The very process of asking questions completely changes the dynamic of the interview and the hiring manager’s perception of you. Asking questions also gives you the opportunity to discover details that you might not have otherwise unveiled.
there’s another reason you should always prepare questions. It’s expected — and if you don’t ask at least two questions, you will appear disinterested, or worse, less intelligent and engaged than a prospective employer would like. You should have at least four questions prepared, though, in case your original two are answered through the course of the interview.
Your questions can, in fact, make or break an interview. If they’re not thoughtful, or if you ask something that has already been addressed, this can hurt you way more than it can help. Asking smart, engaging questions is imperative.
Luckily, there are plenty of smart ones to pick from.
Here are 29 questions you should always ask in a job interview — if they weren’t already answered — to help you get a better sense of the role and the company, and to leave the interview with a positive, lasting impression:
1. Have I answered all of your questions?
Before you begin asking your questions, find out if there’s anything they’d like you to elaborate on. You can do this by saying something like, “Yes, I do have a few questions for you — but before I get into those, I am wondering if I’ve sufficiently answered all of your questions. Would you like me to explain anything further or give any examples?”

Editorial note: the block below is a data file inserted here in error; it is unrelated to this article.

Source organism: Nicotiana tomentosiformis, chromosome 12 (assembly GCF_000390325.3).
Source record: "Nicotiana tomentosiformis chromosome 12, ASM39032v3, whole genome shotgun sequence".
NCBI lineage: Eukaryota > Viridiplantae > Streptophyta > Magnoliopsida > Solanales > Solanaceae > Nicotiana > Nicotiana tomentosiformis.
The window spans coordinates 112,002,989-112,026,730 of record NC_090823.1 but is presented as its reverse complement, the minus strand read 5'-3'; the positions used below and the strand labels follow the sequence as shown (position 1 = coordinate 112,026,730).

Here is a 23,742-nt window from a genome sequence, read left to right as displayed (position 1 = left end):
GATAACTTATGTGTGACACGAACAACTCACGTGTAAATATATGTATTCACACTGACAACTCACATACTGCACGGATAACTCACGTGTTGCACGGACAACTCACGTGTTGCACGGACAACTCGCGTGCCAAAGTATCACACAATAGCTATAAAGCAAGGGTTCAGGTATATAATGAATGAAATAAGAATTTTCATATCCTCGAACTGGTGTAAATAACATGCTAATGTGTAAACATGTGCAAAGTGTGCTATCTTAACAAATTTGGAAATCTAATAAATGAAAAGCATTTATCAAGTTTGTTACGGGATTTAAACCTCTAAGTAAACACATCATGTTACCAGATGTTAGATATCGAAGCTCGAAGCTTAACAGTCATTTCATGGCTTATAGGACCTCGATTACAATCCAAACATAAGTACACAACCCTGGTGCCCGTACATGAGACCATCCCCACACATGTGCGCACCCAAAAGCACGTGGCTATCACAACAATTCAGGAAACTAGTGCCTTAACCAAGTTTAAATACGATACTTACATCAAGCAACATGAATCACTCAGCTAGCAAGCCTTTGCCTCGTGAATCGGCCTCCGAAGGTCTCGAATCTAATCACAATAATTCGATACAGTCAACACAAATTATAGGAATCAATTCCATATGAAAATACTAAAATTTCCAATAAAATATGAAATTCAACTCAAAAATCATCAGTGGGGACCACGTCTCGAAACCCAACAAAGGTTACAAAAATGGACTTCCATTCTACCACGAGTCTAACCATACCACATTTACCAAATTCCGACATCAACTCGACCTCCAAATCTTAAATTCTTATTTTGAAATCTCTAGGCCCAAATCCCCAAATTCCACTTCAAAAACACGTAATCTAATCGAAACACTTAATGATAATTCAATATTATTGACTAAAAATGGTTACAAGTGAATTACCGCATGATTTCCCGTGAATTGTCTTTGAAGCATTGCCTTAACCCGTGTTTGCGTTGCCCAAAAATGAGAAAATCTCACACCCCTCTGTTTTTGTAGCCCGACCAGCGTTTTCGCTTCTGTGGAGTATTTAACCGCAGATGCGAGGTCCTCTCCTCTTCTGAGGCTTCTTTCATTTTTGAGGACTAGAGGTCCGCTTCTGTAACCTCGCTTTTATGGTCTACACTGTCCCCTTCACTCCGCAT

Not only will they appreciate the offer, but it may be a good chance for you to gauge how well you’re doing.
If they say, “No, actually you answered all of my questions very well!” then this may tell you you’re in good shape. If they respond with, “Actually, could you tell me more about X?” or “Would you be able to clarify what you meant when you said Y?” then this is your chance for a re-do.
2. Who do you think would be the ideal candidate for this position, and how do I compare?
3. Who would I be reporting to? Are those three people on the same team or on different teams? What’s the pecking order?
It’s important to ask about the pecking order of a company in case you have several bosses, If you’re going to be working for several people, you need to know the lay of the internal land.
4. How has this position evolved?
Basically, this question just lets you know whether this job is a dead end or a stepping-stone.
5. How would you describe the company’s culture?
This question gives you a broad view on the corporate philosophy of a company and on whether it prioritizes employee happiness.